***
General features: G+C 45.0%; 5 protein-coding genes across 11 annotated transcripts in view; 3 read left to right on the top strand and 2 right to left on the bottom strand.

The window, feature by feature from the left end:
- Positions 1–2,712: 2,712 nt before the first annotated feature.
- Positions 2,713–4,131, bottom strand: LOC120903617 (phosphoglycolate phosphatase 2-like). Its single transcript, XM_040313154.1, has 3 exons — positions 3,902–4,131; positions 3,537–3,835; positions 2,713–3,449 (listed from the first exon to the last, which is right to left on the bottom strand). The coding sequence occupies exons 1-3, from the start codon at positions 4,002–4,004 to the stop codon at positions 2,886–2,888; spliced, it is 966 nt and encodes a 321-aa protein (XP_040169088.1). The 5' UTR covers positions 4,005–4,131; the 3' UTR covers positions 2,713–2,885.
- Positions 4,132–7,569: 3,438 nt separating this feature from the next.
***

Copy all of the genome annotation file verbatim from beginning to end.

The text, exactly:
General features: G+C 45.0%; 5 protein-coding genes across 11 annotated transcripts in view; 3 read left to right on the top strand and 2 right to left on the bottom strand.

The window, feature by feature from the left end:
- Positions 1–2,712: 2,712 nt before the first annotated feature.
- Positions 2,713–4,131, bottom strand: LOC120903617 (phosphoglycolate phosphatase 2-like). Its single transcript, XM_040313154.1, has 3 exons — positions 3,902–4,131; positions 3,537–3,835; positions 2,713–3,449 (listed from the first exon to the last, which is right to left on the bottom strand). The coding sequence occupies exons 1-3, from the start codon at positions 4,002–4,004 to the stop codon at positions 2,886–2,888; spliced, it is 966 nt and encodes a 321-aa protein (XP_040169088.1). The 5' UTR covers positions 4,005–4,131; the 3' UTR covers positions 2,713–2,885.
- Positions 4,132–7,569: 3,438 nt separating this feature from the next.